replacements. Even carefully composed figure 
captions for images used to enhance the theme or 
subject matter of page content are sometimes 
inadequate to provide a blind user with even 
minimal information about the image, and would 
not be appropriate substitutes for alt. For 
instance, an image accompanying an article 
highlight for the April 2011 PLOS Biology Journal
http://www.plosbiology.org/article/browseIssue.action?issue=info%3Adoi%2F10.1371%2Fissue.pbio.v09.i04
is accompanied by the following figure caption:

>On the functionality of reef diversity: Existing 
>experimental knowledge suggests that in diverse 
>ecosystems, given the redundancy in the 
>ecological roles of species, the efficiency of 
>ecosystem processes stabilizes after a certain 
>number of species is reached, and that the 
>functioning of such processes is not 
>considerably impacted when few species are lost. 
>A new field study shows evidence of the 
>contrary. 
><http://dx.doi.org/10.1371/journal.pbio.1000606>Mora 
>et al. (e1000606) show the existence of 
>accelerating relationships between biodiversity 
>and ecosystem functioning in coral reefs 
>worldwide and conclude that the functionality of 
>the most diverse reef systems is the most 
>impaired by the deleterious effects of human populations worldwide.

Appropriate use of alt is discussed in the Lady of Shallot examples
http://dev.w3.org/html5/alt-techniques/#images-enhance
and, in for the example above, would advise an 
alt at least imparting the information that the 
image shows a reef, for instance: "A reef showing diverse species."

Given the variation in information that is 
included in figure captions, it seems inaccurate 
to generalize that all figcaptions are 
appropriate substitutes for alt, as the decision 
that "the presence of figcaption makes missing alt conforming" would imply.

Depending on the type of image and the type of 
publication, figure captions may be either 
concise or verbose. When information contained in 
figcaption is detailed and complicated, it is 
more similar to that supplied by the current 
longdesc attribute than to that supplied by 
alt.  alt, on the other hand, is normally brief, 
and identifies the image rather than fully 
describing it, especially when the image is 
complex.  Permitting figcaption to take the place 
of alt will in some situations result in more 
information being delivered to the user than the 
user needs or wants. The user should be able to 
access the information in figcaption, but not be 
deprived of the type of information they would normally receive through alt.

In addition, figcaption may not fulfill the needs 
of assistive technology users, particularly blind 
or visually impaired users/screen-reader users, 
as it may _omit_ information that the user needs. 
Figure captions describe images that users _can_ 
see. In contrast, alt and longdesc attributes 
identify and/or describe images that users 
_cannot_ see. The two audiences are different, 
and as such may require different approaches for 
image description. For instance, in scientific 
publications, information presented in figure 
captions will often state the scientific 
principles being illustrated, but not describe 
the illustration nor necessarily even identify 
the image since many authors assume that their 
audience can identify and discern information 
that is presented visually. To adequately support 
the needs of blind or visually impaired users may 
require description of visually discernable 
information that sighted users would object to as 
redundant if presented in a visible description via figcaption.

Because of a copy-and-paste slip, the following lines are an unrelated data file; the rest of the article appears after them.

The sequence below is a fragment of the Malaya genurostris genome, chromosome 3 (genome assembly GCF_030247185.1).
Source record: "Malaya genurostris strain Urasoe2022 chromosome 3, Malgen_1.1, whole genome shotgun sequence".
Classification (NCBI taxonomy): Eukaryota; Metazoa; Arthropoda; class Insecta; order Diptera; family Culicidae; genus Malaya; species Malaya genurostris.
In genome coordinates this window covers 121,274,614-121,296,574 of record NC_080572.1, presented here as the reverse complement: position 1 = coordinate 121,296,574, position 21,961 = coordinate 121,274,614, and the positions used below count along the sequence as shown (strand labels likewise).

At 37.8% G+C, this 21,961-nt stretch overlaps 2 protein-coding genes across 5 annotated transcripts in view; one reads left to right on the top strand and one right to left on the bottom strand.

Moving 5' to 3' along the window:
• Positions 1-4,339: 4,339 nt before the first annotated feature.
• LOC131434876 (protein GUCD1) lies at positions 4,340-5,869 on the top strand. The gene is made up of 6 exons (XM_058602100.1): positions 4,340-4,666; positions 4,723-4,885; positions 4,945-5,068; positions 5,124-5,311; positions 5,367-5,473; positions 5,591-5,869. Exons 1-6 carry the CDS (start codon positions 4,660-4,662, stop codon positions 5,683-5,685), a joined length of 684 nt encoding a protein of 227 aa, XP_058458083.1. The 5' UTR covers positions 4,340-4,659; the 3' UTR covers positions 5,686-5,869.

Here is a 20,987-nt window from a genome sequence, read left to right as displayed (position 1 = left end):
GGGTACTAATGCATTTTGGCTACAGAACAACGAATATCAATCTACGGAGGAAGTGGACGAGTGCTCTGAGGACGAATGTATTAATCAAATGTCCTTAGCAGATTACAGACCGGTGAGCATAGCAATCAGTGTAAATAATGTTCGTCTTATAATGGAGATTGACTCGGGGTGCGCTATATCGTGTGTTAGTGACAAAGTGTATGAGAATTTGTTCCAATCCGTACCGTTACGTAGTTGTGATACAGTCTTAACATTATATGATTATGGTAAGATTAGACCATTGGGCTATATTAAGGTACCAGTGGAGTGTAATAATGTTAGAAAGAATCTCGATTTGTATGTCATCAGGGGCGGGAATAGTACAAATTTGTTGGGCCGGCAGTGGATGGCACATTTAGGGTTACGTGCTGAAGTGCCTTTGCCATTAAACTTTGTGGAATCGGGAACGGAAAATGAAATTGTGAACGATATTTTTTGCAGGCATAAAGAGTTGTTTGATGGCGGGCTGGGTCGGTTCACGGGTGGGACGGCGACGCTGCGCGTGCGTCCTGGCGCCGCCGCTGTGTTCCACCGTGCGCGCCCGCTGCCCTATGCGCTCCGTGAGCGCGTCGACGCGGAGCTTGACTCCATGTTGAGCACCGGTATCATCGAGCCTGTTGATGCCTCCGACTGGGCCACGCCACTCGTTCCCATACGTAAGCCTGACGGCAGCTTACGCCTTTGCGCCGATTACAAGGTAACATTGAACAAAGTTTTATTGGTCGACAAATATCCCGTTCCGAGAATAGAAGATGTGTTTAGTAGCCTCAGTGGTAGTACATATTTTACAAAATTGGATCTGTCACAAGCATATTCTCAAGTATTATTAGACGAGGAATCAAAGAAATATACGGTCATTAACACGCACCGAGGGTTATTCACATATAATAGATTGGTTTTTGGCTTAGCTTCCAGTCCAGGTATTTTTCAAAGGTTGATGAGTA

One could solve the problem of varying 
appropriateness of figcaption as an alt 
substitute by further complicating guidance for 
how to use alt, thereby making alt required with 
figcaption in some situations and not in others. 
However, given the range and variations in types 
of visually discernable information, and the low 
burden for providing alt, it is likely to cause 
more burden to enumerate and require authors to 
learn the rule variations rather than to simply 
continue to require alt in the presence of a figure caption.


2. THE DOUBLY-SPECULATIVE RATIONALE THAT 
(paraphrasing) "ALT REQUIRED WITH FIGURE CAPTION 
MAY BE PERCEIVED AS EXCESSIVE WHICH MAY LOWER THE 
SERIOUSNESS OF ALL REQUIREMENTS" SHOULD BE 
EVALUATED AS "WEAK" RATHER THAN "STRONG" SUPPORT FOR A FIGCAPTION EXEMPTION

The doubly-speculative rationale that...

>excessive requirements will be perceived to 
>lower the seriousness of all requirements and 
>requiring information that authors are likely to 
>consider duplicate information is likely to be 
>perceived as an excessive requirement

should be downgraded from "strong" to "weak," 
particularly given that alt in many cases takes 
considerably less effort to write than does 
figure caption; and additionally that once one is 
writing a figure caption, one is already focusing 
on a descriptive task for a given image, 
therefore writing an alt for that image is even easier than usual.


3. THE SPECULATIVE RATIONALE THAT (paraphrasing) 
"A FIGCAPTION EXCEPTION FOR ALT MAY COMPLICATE 
AUTHORS' UNDERSTANDING OF HOW TO USE ALT" SHOULD 
BE EVALUATED AS "WEAK" RATHER THAN AS "NO" OBJECTION

Advising that the "no objection" evaluation of 
the speculative rationale that a figcaption 
exception for alt may indeed complicate authors' 
understanding of how to use alt (evaluated as 
constituting no objection) is at least as worthy 
of consideration as the doubly-speculative 
rationale that the seriousness of all 
requirements would be lowered if authors were to 
perceive alt as an excessive requirement, and 
that it should therefore be upgraded at least to "weak objection."


4. [CHANGE PROPOSAL text to be added, including
- a summary description of the change;
- a summary of the rationale;
- proposal details including spec text;
- positive and negative impact, including on conformance.]

###

--
Judy Brewer    +1.617.258.9741    http://www.w3.org/WAI
Director, Web Accessibility Initiative (WAI), World Wide Web Consortium (W3C)
MIT/CSAIL Building 32-G526
32 Vassar Street
Cambridge, MA,  02139,  USA  
Received on Monday, 9 May 2011 15:20:15 GMT

This archive was generated by hypermail 2.2.0+W3C-0.50 : Friday, 27 April 2012 04:42:38 GMT